Egyptians, Romans and Greeks are all well represented in the displays, and some beautiful mosaics and drinking vessels are on show along with the front panel of a 3rd century sarcophagus and some small oil paintings on copper. Many artistic works show how grapevines and wine have been used throughout the ages to depict figures in classical mythology. With ancient presses and ploughs, etchings and early pictures to illustrate the harvests, and photographs of more recent times, the life of the labourers in the vineyards is brought to life.

Barrels and Bottles and Transportation of Wine

Transportation of wine was always of major importance and barrel making and acquiring the correct oak wood for the barrels occupies a goodly section of the museum. There are only 3 types of oak used to make barrels today, Sessile Oak which adds a vanilla flavour to the wine, English, French and Russian Oak (not much used) which is very tannic, and American White Oak which adds chocolate aromas. Oak grows very slowly and cannot be cut before it is 120 years old.

As well as the barrels there is a whole area devoted to bottles and the corks used in them. The use of cork is always recommended for fine wines as its flexibility means that it swells up on contact with the wine and fits tightly into the bottle. The foil on the cork and top of the bottle protects it from exterior airs.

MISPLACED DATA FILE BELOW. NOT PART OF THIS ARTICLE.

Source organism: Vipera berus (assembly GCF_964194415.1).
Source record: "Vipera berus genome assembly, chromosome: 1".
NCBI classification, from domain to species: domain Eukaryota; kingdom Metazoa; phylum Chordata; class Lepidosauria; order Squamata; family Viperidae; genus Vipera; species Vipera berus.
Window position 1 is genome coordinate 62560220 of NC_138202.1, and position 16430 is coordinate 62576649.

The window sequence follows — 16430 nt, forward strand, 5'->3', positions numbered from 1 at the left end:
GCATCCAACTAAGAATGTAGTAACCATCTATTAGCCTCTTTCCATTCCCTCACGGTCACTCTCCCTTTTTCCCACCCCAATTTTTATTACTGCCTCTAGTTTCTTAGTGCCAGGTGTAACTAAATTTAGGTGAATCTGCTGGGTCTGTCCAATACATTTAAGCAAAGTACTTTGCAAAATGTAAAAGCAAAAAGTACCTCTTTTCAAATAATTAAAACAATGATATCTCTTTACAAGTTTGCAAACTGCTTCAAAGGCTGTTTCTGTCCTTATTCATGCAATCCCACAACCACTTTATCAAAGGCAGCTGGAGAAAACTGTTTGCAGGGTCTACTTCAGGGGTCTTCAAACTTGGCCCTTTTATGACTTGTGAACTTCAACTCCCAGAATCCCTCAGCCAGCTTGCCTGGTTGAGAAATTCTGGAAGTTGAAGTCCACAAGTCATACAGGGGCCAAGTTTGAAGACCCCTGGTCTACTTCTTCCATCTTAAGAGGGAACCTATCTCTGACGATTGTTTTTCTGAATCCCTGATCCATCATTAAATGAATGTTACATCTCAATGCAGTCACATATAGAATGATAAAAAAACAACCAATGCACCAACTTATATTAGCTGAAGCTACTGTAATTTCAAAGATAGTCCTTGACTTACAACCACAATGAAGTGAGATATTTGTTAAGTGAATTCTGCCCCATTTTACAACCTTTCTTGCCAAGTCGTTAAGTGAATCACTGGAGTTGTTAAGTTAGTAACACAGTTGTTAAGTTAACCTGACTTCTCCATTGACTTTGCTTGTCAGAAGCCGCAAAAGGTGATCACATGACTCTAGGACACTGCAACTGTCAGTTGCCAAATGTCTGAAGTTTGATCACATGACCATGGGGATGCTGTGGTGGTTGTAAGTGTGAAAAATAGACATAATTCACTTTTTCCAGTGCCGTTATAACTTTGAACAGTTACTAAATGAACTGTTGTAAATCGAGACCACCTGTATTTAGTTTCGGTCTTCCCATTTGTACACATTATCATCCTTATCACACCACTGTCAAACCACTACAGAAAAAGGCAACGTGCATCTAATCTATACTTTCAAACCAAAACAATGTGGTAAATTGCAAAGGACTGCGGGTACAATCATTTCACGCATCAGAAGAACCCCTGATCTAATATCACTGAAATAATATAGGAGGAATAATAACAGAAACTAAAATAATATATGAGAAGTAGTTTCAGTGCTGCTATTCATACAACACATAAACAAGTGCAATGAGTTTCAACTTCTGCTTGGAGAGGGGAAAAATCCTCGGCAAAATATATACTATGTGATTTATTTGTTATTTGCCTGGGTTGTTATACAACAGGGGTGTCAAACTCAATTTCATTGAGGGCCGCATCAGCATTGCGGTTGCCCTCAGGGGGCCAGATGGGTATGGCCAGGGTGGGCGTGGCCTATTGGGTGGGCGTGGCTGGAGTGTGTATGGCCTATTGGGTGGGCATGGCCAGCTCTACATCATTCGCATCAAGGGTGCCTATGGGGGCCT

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Following on from that there is a display of nearly 3,000 corkscrews that charts the evolution of this simple instrument, dating from the first patented model in the 18th century. Wine has given work to many people in many trades over many centuries.

It would be a shame to leave this delightful museum without spending time in the Essence area, a spot where different aromas can be experienced, from jasmine to leather, chocolate to chillies. It is revelatory.

Restaurant, Bar and Wine Tasting Area

Outside the displays can be found the tasting bar where one can spend a happy half-hour or so, sampling the delightful wines of the area.   The bar sells a fine collection of local and imported wines, and the excellent onsite restaurant offers superb, local dishes, cooked and served in the local fashion and with carefully chosen wines to accompany them.

A Pink Dawn Over the Rioja Vineyards

Back from Rioja and Catching Up.

Been a long, been a long, been a long time.  Anyone remember those words from the old song?

I’ve been busy over the last few months trying to work for a living and juggle social life which has made me neglect my blog.  I blame my computer really, as the many ways it distracts me from doing essential jobs are too numerous to mention.  Especially when it comes to playing with photographs, resizing, cropping, changing aspects, etc.  My biggest problem is not being able to resist trying them in different styles – just for my own amusement, of course – and I can waste a good few hours doing this.  But hey ho! here I am again.

Logroño

Bar in Logroño, capital of Rioja Region

Since I last blogged I’ve been to the Rioja Wine Festival in Spain where the celebrations were absolutely fabulous.  Tapas in the bars from 7 in the evening until well into the early hours of the morning, drinking some fabulous wines that I’d never tried before and when it wasn’t a tapas evening, sampling superb food in great restaurants, two of which stand out particularly.

Rich, Red, Rioja